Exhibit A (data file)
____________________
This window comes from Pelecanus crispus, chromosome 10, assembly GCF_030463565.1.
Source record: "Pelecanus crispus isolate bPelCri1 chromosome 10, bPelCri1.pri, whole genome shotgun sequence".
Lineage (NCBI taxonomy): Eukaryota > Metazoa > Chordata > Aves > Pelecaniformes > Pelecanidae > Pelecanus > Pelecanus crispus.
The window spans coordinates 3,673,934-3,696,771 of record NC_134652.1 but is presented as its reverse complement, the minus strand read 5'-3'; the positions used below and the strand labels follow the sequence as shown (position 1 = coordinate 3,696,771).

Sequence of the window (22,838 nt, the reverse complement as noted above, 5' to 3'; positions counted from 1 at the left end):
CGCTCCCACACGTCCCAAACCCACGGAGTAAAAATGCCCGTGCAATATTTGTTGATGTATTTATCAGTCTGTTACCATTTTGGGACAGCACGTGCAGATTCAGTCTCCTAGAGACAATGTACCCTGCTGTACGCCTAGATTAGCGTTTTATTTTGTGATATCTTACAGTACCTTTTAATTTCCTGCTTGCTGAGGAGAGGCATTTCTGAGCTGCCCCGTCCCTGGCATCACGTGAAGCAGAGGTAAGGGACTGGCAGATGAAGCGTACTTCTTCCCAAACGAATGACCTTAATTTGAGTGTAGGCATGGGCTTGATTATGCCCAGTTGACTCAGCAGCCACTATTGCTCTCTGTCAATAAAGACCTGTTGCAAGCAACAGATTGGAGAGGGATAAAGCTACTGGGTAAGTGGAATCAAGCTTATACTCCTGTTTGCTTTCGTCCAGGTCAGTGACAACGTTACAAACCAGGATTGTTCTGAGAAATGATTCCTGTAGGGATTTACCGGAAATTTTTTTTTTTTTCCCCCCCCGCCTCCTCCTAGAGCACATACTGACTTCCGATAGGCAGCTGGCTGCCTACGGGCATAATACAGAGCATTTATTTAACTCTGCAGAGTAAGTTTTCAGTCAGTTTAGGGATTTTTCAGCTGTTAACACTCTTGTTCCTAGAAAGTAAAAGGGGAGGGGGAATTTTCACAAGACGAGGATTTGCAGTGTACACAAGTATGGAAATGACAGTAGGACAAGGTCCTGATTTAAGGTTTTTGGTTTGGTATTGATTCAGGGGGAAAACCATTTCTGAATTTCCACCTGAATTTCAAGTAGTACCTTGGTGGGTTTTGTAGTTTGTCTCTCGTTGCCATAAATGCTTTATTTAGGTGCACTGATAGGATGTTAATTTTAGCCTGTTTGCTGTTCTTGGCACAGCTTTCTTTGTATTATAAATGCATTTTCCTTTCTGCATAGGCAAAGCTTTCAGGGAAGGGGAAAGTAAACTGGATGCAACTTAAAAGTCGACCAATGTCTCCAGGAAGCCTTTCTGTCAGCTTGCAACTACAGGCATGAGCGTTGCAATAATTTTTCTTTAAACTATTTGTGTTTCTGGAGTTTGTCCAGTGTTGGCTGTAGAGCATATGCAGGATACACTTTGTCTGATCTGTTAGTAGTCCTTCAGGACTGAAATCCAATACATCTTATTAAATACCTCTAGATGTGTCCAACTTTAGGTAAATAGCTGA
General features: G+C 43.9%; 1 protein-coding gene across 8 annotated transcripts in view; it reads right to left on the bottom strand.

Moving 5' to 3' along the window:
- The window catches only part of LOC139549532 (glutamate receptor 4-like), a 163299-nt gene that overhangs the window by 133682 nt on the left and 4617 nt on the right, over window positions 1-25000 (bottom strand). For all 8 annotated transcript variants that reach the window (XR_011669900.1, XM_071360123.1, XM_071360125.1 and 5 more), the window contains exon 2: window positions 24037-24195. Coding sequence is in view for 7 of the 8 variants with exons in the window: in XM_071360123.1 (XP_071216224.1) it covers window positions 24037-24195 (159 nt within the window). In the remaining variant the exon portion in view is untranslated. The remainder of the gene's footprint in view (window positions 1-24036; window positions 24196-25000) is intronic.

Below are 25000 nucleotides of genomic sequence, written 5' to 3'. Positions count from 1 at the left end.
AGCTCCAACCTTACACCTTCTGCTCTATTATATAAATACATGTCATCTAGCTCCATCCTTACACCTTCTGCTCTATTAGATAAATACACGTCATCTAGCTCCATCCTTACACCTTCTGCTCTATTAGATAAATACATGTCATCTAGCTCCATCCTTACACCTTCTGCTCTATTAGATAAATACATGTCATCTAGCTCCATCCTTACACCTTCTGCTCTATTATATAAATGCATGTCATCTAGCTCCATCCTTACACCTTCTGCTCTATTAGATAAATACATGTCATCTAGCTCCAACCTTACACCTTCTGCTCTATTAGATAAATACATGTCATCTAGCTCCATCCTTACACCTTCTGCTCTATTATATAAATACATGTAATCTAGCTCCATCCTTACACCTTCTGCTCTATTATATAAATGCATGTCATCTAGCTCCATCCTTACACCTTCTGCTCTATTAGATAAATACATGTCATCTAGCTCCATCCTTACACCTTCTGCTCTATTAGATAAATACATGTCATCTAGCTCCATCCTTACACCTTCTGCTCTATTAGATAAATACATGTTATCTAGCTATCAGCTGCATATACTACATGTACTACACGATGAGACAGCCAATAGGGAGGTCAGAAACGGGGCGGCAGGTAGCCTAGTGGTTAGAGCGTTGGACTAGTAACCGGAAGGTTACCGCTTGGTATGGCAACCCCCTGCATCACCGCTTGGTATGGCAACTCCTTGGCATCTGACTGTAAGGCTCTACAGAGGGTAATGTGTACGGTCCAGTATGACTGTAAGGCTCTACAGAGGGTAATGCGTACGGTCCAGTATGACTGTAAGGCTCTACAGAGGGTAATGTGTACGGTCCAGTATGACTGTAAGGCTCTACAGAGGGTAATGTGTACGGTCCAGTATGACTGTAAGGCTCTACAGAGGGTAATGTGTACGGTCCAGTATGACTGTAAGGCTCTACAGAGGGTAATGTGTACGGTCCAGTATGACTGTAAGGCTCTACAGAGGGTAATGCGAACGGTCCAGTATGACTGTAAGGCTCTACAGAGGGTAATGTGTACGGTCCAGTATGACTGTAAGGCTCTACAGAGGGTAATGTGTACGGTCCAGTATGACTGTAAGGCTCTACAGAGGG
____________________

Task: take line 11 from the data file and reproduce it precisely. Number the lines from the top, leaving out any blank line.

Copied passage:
AGCTCCAACCTTACACCTTCTGCTCTATTATATAAATACATGTCATCTAGCTCCATCCTTACACCTTCTGCTCTATTAGATAAATACACGTCATCTAGCTCCATCCTTACACCTTCTGCTCTATTAGATAAATACATGTCATCTAGCTCCATCCTTACACCTTCTGCTCTATTAGATAAATACATGTCATCTAGCTCCATCCTTACACCTTCTGCTCTATTATATAAATGCATGTCATCTAGCTCCATCCTTACACCTTCTGCTCTATTAGATAAATACATGTCATCTAGCTCCAACCTTACACCTTCTGCTCTATTAGATAAATACATGTCATCTAGCTCCATCCTTACACCTTCTGCTCTATTATATAAATACATGTAATCTAGCTCCATCCTTACACCTTCTGCTCTATTATATAAATGCATGTCATCTAGCTCCATCCTTACACCTTCTGCTCTATTAGATAAATACATGTCATCTAGCTCCATCCTTACACCTTCTGCTCTATTAGATAAATACATGTCATCTAGCTCCATCCTTACACCTTCTGCTCTATTAGATAAATACATGTTATCTAGCTATCAGCTGCATATACTACATGTACTACACGATGAGACAGCCAATAGGGAGGTCAGAAACGGGGCGGCAGGTAGCCTAGTGGTTAGAGCGTTGGACTAGTAACCGGAAGGTTACCGCTTGGTATGGCAACCCCCTGCATCACCGCTTGGTATGGCAACTCCTTGGCATCTGACTGTAAGGCTCTACAGAGGGTAATGTGTACGGTCCAGTATGACTGTAAGGCTCTACAGAGGGTAATGCGTACGGTCCAGTATGACTGTAAGGCTCTACAGAGGGTAATGTGTACGGTCCAGTATGACTGTAAGGCTCTACAGAGGGTAATGTGTACGGTCCAGTATGACTGTAAGGCTCTACAGAGGGTAATGTGTACGGTCCAGTATGACTGTAAGGCTCTACAGAGGGTAATGTGTACGGTCCAGTATGACTGTAAGGCTCTACAGAGGGTAATGCGAACGGTCCAGTATGACTGTAAGGCTCTACAGAGGGTAATGTGTACGGTCCAGTATGACTGTAAGGCTCTACAGAGGGTAATGTGTACGGTCCAGTATGACTGTAAGGCTCTACAGAGGG